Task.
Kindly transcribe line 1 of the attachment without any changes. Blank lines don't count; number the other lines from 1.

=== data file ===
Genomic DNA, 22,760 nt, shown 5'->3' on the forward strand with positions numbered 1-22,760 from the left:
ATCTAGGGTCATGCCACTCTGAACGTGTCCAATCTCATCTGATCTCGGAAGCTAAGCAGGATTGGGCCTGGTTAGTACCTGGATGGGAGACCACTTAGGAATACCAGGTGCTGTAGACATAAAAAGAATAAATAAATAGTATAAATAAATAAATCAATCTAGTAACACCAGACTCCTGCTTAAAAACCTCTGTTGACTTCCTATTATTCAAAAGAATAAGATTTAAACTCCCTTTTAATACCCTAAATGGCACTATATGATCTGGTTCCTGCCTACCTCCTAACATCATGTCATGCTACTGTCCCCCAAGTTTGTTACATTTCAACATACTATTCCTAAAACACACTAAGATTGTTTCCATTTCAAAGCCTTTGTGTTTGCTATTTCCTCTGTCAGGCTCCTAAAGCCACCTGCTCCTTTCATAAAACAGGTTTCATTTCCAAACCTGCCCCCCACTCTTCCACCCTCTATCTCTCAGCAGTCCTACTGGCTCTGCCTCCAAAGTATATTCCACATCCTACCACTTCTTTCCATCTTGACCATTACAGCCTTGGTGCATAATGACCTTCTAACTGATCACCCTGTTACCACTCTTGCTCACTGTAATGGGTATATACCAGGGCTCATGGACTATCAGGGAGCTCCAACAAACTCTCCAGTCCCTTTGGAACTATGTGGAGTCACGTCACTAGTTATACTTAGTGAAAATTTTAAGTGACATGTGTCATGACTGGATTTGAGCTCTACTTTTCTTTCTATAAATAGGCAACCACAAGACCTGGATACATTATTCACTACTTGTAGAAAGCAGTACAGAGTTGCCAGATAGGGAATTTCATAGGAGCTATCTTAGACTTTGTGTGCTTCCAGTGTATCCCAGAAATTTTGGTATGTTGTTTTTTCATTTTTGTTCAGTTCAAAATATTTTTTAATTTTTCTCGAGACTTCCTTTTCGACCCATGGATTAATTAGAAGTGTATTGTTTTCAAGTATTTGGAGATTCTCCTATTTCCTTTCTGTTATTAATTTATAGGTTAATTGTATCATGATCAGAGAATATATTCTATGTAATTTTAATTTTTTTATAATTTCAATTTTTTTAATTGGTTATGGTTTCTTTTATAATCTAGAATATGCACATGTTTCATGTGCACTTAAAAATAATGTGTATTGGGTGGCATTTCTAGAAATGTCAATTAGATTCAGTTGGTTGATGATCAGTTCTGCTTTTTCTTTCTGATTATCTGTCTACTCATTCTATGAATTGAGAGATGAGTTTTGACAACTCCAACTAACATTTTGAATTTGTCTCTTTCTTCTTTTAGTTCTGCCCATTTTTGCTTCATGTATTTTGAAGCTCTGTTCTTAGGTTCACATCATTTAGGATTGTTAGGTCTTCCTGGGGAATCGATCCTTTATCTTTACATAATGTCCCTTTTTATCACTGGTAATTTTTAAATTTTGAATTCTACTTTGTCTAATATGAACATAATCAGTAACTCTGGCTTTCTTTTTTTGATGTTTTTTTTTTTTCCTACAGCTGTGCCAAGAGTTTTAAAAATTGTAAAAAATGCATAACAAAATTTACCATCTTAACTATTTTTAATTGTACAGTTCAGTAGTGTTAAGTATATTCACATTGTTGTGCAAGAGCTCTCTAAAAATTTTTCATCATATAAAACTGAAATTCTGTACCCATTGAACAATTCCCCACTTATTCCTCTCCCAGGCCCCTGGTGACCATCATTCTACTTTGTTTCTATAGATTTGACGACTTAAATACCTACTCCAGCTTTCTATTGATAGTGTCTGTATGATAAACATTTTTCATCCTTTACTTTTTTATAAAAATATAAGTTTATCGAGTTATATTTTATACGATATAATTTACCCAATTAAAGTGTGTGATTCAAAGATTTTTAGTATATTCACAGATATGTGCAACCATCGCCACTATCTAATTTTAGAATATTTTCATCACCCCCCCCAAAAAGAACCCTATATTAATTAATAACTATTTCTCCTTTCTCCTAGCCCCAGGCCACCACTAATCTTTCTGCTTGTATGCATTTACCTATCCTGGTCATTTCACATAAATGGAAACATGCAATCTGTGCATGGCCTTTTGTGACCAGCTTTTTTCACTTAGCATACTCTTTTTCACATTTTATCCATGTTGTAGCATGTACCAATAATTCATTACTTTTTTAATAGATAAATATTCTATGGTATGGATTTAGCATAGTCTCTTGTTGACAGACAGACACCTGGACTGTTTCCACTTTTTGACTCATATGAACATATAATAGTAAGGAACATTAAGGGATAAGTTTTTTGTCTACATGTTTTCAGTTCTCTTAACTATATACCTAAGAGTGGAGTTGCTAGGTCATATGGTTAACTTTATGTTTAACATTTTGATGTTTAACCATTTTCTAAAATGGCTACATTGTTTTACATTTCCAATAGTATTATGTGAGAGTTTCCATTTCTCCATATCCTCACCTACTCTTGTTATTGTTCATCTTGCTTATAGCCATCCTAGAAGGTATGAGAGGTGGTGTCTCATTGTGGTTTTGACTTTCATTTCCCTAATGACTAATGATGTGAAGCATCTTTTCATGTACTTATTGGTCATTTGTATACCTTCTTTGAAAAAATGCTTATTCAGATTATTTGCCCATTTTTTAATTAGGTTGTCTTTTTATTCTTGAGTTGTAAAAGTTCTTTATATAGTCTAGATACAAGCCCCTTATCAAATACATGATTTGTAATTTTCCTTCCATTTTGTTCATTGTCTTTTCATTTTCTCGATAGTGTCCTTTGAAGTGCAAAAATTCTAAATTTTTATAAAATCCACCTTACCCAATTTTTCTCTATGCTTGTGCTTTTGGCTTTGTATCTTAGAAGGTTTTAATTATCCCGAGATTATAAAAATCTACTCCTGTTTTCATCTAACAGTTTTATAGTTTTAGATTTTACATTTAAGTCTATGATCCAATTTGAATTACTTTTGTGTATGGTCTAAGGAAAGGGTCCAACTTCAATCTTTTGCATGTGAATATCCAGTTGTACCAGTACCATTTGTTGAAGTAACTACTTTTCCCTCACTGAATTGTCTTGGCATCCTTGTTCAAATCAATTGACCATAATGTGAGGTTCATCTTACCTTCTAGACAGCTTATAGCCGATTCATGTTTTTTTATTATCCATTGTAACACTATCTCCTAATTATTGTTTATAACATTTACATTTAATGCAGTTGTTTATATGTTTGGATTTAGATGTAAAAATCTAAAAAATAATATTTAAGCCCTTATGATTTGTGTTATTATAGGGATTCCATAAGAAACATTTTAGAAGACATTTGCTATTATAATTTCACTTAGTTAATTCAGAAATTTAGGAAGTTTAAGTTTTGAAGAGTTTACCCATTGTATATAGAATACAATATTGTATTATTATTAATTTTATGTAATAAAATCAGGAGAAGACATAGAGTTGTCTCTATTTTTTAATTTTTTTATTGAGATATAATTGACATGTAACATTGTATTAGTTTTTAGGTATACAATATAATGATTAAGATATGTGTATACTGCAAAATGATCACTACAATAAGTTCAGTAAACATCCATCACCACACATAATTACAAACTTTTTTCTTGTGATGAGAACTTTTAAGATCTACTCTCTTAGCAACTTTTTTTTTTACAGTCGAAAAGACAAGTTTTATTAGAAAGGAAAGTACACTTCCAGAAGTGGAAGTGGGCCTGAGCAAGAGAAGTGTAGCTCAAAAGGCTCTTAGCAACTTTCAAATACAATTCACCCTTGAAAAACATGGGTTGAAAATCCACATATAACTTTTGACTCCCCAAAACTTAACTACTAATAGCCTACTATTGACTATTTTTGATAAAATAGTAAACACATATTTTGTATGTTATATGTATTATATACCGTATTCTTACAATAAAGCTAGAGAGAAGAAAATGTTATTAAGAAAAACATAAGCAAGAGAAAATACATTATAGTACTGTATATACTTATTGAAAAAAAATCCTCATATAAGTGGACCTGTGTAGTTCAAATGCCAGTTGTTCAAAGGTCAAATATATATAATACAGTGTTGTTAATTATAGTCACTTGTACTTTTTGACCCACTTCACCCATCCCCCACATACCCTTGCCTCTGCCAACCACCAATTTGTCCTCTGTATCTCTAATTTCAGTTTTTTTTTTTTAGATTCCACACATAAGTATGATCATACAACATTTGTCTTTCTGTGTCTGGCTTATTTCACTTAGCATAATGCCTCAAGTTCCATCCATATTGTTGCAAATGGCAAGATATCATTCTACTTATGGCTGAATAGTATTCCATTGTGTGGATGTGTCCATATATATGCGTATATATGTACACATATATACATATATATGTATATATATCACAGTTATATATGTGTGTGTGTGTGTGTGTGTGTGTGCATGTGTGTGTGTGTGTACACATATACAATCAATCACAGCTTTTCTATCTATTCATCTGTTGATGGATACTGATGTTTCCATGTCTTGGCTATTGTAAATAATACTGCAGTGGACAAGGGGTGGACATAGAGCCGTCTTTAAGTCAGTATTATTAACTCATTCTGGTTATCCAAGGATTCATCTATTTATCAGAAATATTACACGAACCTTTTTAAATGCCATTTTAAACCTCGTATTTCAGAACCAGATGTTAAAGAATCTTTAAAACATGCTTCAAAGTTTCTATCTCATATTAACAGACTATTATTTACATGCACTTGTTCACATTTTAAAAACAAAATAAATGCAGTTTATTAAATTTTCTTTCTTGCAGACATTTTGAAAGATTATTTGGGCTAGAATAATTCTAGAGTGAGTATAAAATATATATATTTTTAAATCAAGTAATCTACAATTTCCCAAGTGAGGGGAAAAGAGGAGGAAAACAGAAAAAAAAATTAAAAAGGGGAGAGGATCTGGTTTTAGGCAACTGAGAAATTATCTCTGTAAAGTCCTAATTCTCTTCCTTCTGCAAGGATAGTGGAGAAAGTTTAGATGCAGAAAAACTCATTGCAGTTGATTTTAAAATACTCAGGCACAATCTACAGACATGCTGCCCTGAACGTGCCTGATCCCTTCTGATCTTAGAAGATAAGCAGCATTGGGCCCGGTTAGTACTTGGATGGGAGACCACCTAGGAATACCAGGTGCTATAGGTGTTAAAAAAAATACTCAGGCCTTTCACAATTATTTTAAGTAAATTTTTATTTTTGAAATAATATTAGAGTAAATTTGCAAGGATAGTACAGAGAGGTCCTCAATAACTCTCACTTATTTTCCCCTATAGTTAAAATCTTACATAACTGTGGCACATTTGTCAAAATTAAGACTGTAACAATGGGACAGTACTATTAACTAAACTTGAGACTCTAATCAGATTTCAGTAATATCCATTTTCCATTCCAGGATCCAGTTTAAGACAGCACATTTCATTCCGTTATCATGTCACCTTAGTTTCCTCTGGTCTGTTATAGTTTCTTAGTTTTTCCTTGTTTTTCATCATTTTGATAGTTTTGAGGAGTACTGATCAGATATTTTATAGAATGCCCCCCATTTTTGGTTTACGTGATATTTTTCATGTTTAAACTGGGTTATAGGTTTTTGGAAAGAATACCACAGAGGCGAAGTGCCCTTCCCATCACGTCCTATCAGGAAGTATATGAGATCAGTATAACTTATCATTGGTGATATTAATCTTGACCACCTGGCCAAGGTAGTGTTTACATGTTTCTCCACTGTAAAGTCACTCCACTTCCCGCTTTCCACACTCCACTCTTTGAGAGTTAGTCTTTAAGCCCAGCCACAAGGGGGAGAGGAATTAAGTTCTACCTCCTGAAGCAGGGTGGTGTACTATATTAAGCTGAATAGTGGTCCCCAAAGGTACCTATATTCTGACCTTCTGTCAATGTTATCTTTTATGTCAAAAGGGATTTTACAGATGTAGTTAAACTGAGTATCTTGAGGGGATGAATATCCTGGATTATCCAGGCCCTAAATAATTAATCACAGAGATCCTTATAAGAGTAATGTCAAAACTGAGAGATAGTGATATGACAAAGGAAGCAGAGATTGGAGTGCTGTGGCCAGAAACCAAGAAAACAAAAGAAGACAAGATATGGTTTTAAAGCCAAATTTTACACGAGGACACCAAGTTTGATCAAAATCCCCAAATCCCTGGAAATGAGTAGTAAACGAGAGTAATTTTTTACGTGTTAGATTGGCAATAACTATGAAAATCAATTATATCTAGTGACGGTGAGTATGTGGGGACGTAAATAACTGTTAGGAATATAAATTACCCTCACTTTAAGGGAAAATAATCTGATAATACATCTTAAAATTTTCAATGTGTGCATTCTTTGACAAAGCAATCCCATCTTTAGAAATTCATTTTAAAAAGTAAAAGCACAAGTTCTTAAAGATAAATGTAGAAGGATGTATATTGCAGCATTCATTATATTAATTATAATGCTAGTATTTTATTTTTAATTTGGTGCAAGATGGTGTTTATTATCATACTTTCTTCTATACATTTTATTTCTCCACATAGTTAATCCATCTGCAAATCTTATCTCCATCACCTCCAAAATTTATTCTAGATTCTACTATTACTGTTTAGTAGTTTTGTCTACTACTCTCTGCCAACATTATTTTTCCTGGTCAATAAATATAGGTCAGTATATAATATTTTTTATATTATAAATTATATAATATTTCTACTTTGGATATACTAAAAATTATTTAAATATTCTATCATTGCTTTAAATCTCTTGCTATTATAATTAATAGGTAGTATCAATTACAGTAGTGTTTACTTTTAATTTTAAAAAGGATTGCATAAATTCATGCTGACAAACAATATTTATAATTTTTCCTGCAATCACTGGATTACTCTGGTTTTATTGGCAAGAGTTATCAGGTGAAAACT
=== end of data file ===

Genomic DNA, 22,760 nt, shown 5'->3' on the forward strand with positions numbered 1-22,760 from the left: